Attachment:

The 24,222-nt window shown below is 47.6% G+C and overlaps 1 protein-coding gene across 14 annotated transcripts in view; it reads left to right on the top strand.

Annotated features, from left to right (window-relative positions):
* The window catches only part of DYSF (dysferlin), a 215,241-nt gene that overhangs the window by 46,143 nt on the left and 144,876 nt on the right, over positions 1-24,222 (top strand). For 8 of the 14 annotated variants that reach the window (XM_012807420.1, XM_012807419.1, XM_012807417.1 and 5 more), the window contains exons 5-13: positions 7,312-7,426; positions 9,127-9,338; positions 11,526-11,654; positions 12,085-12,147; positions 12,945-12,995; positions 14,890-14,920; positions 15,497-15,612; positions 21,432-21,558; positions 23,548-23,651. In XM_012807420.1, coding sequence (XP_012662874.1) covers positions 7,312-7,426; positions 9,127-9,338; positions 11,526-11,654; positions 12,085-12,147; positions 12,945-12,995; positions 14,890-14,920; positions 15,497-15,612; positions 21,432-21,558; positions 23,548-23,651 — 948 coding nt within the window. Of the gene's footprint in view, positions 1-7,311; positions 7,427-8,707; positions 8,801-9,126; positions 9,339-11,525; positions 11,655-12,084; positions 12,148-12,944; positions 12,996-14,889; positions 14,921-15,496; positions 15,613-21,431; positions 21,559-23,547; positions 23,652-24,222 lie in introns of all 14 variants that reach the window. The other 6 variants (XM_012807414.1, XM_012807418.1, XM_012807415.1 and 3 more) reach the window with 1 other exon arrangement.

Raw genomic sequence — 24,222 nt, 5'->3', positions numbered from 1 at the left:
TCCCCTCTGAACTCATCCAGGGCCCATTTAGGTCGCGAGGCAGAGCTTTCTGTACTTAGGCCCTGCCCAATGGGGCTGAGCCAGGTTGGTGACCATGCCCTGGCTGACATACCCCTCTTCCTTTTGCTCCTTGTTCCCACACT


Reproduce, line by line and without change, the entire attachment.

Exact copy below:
The 24,222-nt window shown below is 47.6% G+C and overlaps 1 protein-coding gene across 14 annotated transcripts in view; it reads left to right on the top strand.

Annotated features, from left to right (window-relative positions):
* The window catches only part of DYSF (dysferlin), a 215,241-nt gene that overhangs the window by 46,143 nt on the left and 144,876 nt on the right, over positions 1-24,222 (top strand). For 8 of the 14 annotated variants that reach the window (XM_012807420.1, XM_012807419.1, XM_012807417.1 and 5 more), the window contains exons 5-13: positions 7,312-7,426; positions 9,127-9,338; positions 11,526-11,654; positions 12,085-12,147; positions 12,945-12,995; positions 14,890-14,920; positions 15,497-15,612; positions 21,432-21,558; positions 23,548-23,651. In XM_012807420.1, coding sequence (XP_012662874.1) covers positions 7,312-7,426; positions 9,127-9,338; positions 11,526-11,654; positions 12,085-12,147; positions 12,945-12,995; positions 14,890-14,920; positions 15,497-15,612; positions 21,432-21,558; positions 23,548-23,651 — 948 coding nt within the window. Of the gene's footprint in view, positions 1-7,311; positions 7,427-8,707; positions 8,801-9,126; positions 9,339-11,525; positions 11,655-12,084; positions 12,148-12,944; positions 12,996-14,889; positions 14,921-15,496; positions 15,613-21,431; positions 21,559-23,547; positions 23,652-24,222 lie in introns of all 14 variants that reach the window. The other 6 variants (XM_012807414.1, XM_012807418.1, XM_012807415.1 and 3 more) reach the window with 1 other exon arrangement.

Raw genomic sequence — 24,222 nt, 5'->3', positions numbered from 1 at the left:
TCCCCTCTGAACTCATCCAGGGCCCATTTAGGTCGCGAGGCAGAGCTTTCTGTACTTAGGCCCTGCCCAATGGGGCTGAGCCAGGTTGGTGACCATGCCCTGGCTGACATACCCCTCTTCCTTTTGCTCCTTGTTCCCACACT